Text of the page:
This blog will show you how to knit for left handed people. It is important to know how to do this so that you can make sure that your knitting is even and that you do not drop any stitches.
Checkout this video:
Knitting for lefties: the basics
If you’re a lefty, you may have noticed that most knitting instructions and patterns are written for right-handers. But don’t despair! It’s not as hard as it seems to convert those patterns to work for you. With a little bit of practice, you’ll be a left-handed knitting pro in no time.
Here are some basic tips to get you started:
– To cast on (start your project), use your left hand to hold the yarn and your right hand to manipulate the needles.
– For knit stitches, insert the needle into the stitch from left to right, then yarn over (wrap the yarn around) the needle and pull through to create a new loop on the right needle.
– For purl stitches, insert the needle into the stitch from right to left, then yarn over and pull through.
– To increase or decrease stitches, follow the instructions for right-handers but do the opposite: if it says to knit 2 together (k2tog), purl 2 together (p2tog), etc., do that instead.
– When binding off (finishing your project), again follow the instructions for righties but do the opposite: if it says to knit 2 together, bind off 2 purlwise, etc.
With a little bit of practice, you’ll be ableto knit anything you want – and look good doing it!
Casting on and binding off
If you are a left-handed knitter, you may have noticed that most knitting patterns and instructions are written for right-handers. This can be a bit of a challenge, but don’t worry – it is possible to knit left-handed! With a little bit of practice, you’ll be able to follow most patterns and instructions with ease.
One of the first things you need to know is how to cast on and bind off. These are the basic steps for starting and finishing a knitting project.
For right-handers, the “ knit stitch ” is the most common way to start a new row of knitting. However, this method can be a bit tricky for lefties. A better option is the “long tail cast on” method.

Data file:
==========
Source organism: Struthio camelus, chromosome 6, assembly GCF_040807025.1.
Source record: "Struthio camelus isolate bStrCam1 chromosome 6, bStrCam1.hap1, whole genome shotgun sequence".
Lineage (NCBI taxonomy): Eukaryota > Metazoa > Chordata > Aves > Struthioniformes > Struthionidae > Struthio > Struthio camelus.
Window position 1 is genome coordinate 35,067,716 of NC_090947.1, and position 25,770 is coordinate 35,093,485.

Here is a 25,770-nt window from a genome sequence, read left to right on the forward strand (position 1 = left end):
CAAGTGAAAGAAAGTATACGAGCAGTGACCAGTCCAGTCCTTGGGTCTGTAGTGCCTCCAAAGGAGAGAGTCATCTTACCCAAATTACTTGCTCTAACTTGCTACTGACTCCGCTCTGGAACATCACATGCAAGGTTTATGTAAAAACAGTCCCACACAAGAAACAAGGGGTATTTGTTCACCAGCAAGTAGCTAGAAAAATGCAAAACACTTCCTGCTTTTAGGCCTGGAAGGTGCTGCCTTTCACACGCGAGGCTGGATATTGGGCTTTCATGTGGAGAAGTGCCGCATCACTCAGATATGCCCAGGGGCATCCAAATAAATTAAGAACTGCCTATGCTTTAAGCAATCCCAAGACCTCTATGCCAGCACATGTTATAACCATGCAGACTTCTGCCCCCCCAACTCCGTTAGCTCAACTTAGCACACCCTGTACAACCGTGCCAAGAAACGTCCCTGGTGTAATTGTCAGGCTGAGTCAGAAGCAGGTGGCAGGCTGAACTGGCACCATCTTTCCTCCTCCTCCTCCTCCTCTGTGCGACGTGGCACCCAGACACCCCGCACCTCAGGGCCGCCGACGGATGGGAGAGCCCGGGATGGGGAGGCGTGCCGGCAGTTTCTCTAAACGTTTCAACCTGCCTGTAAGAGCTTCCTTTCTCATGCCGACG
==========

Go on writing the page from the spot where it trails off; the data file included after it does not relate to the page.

To do this, start by making a slipknot about 6 inches from the end of your yarn. Then, hold the yarn in your left hand with the slipknot at the base of your thumb. Insert the needle into the loop around your thumb, from front to back. Wrap the yarn around the needle (away from you) and pull it through the loop – you should now have two loops on your needle. Again, insert the needle into the loop around your thumb (from front to back) and wrap the yarn around it (away from you). Pull the yarn through both loops on your needle – you will now have one stitch cast on. Repeat this process until you have cast on the desired number of stitches.
The “knit stitch” is also used to bind off, or finish a row of knitting. To do this, simply knit each stitch in turn until there is only one stitch remaining on your needle. Then, cut the yarn (leaving a tail of about 6 inches), and pull it through the final stitch – this will secure it in place.
The knit stitch
The knit stitch is the basis for all knitting, so it’s important to get confident with it early on. It’s actually very similar to the purl stitch, but it’s worked from left to right instead of from right to left. If you can master the purl stitch, you’ll find the knit stitch a breeze!
To work a knit stitch:
-With your yarn at the back of your work and your needle in your left hand, insert the needle into the front loop of the next stitch on your left-hand needle, from left to right
-Wrap the yarn around the needle (from front to back) and pull it through the loop, making sure not to let go of the other leg of the loop
-Now you have two loops on your right-hand needle. Insert your left hand needle into the front leg of the first loop on your right-hand needle and pull it off -You’ve now made one knit stitch!
The purl stitch
Most knitting patterns are written for right-handed knitters, which can be frustrating for left-handers. The good news is that it is relatively easy to adapt most patterns for left-handers. The key is to reverse all the instructions that are specific to the direction of the knitting.
The purl stitch is one of the basic stitches in knitting. To purl stitch, holding the yarn in your left hand, insert the needle into the next stitch from left to right. Wrap the yarn around the needle clockwise and then pull the needle through the stitch, taking care not to drop the stitch off the needle. You will now have two loops on your right-hand needle. Slip the first loop over the second loop and off the needle. You have now completed one purl stitch.
Increasing and decreasing
There are two main ways to increase and decrease stitches in knitting: the make one stitch (M1) method and the yarn over (YO) method. The M1 method is typically used for increases, while the YO method is typically used for decreases. However, both methods can be used for either purpose, so it’s really up to the knitter to decide which one to use.